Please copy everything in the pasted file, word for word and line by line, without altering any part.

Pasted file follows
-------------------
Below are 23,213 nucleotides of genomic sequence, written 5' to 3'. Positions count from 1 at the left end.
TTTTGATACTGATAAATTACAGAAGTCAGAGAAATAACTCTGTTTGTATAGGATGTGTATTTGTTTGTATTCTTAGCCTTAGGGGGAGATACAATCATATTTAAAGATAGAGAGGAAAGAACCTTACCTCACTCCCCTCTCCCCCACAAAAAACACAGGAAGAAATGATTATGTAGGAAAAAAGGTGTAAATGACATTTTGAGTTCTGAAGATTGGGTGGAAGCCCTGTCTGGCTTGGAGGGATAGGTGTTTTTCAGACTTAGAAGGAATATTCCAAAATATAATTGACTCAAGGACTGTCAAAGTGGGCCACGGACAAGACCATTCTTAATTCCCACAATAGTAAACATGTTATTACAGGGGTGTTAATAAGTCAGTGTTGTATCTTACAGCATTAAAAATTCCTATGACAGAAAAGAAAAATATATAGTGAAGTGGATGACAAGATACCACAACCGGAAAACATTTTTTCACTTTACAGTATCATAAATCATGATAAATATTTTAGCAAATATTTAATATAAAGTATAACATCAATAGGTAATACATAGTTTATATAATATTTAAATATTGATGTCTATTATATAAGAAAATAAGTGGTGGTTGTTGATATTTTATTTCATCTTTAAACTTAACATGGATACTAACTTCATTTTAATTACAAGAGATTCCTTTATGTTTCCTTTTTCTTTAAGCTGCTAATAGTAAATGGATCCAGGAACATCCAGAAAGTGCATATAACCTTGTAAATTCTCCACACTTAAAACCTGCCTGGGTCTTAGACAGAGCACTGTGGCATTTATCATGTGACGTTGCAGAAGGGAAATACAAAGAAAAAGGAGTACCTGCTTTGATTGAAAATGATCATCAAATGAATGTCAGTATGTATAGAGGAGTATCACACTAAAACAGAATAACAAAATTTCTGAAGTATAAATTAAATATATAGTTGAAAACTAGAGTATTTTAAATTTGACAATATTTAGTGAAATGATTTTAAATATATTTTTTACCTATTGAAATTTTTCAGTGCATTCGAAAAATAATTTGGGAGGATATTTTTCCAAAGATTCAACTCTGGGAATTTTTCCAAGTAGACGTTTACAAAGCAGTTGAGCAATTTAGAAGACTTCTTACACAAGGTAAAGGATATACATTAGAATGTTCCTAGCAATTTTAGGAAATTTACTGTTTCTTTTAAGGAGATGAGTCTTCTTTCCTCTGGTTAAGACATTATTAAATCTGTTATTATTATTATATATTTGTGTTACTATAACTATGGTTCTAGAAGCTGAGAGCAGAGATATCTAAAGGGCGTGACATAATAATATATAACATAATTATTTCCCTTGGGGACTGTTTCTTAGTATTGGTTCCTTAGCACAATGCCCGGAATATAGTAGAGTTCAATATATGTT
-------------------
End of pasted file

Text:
Below are 23,213 nucleotides of genomic sequence, written 5' to 3'. Positions count from 1 at the left end.
TTTTGATACTGATAAATTACAGAAGTCAGAGAAATAACTCTGTTTGTATAGGATGTGTATTTGTTTGTATTCTTAGCCTTAGGGGGAGATACAATCATATTTAAAGATAGAGAGGAAAGAACCTTACCTCACTCCCCTCTCCCCCACAAAAAACACAGGAAGAAATGATTATGTAGGAAAAAAGGTGTAAATGACATTTTGAGTTCTGAAGATTGGGTGGAAGCCCTGTCTGGCTTGGAGGGATAGGTGTTTTTCAGACTTAGAAGGAATATTCCAAAATATAATTGACTCAAGGACTGTCAAAGTGGGCCACGGACAAGACCATTCTTAATTCCCACAATAGTAAACATGTTATTACAGGGGTGTTAATAAGTCAGTGTTGTATCTTACAGCATTAAAAATTCCTATGACAGAAAAGAAAAATATATAGTGAAGTGGATGACAAGATACCACAACCGGAAAACATTTTTTCACTTTACAGTATCATAAATCATGATAAATATTTTAGCAAATATTTAATATAAAGTATAACATCAATAGGTAATACATAGTTTATATAATATTTAAATATTGATGTCTATTATATAAGAAAATAAGTGGTGGTTGTTGATATTTTATTTCATCTTTAAACTTAACATGGATACTAACTTCATTTTAATTACAAGAGATTCCTTTATGTTTCCTTTTTCTTTAAGCTGCTAATAGTAAATGGATCCAGGAACATCCAGAAAGTGCATATAACCTTGTAAATTCTCCACACTTAAAACCTGCCTGGGTCTTAGACAGAGCACTGTGGCATTTATCATGTGACGTTGCAGAAGGGAAATACAAAGAAAAAGGAGTACCTGCTTTGATTGAAAATGATCATCAAATGAATGTCAGTATGTATAGAGGAGTATCACACTAAAACAGAATAACAAAATTTCTGAAGTATAAATTAAATATATAGTTGAAAACTAGAGTATTTTAAATTTGACAATATTTAGTGAAATGATTTTAAATATATTTTTTACCTATTGAAATTTTTCAGTGCATTCGAAAAATAATTTGGGAGGATATTTTTCCAAAGATTCAACTCTGGGAATTTTTCCAAGTAGACGTTTACAAAGCAGTTGAGCAATTTAGAAGACTTCTTACACAAGGTAAAGGATATACATTAGAATGTTCCTAGCAATTTTAGGAAATTTACTGTTTCTTTTAAGGAGATGAGTCTTCTTTCCTCTGGTTAAGACATTATTAAATCTGTTATTATTATTATATATTTGTGTTACTATAACTATGGTTCTAGAAGCTGAGAGCAGAGATATCTAAAGGGCGTGACATAATAATATATAACATAATTATTTCCCTTGGGGACTGTTTCTTAGTATTGGTTCCTTAGCACAATGCCCGGAATATAGTAGAGTTCAATATATGTT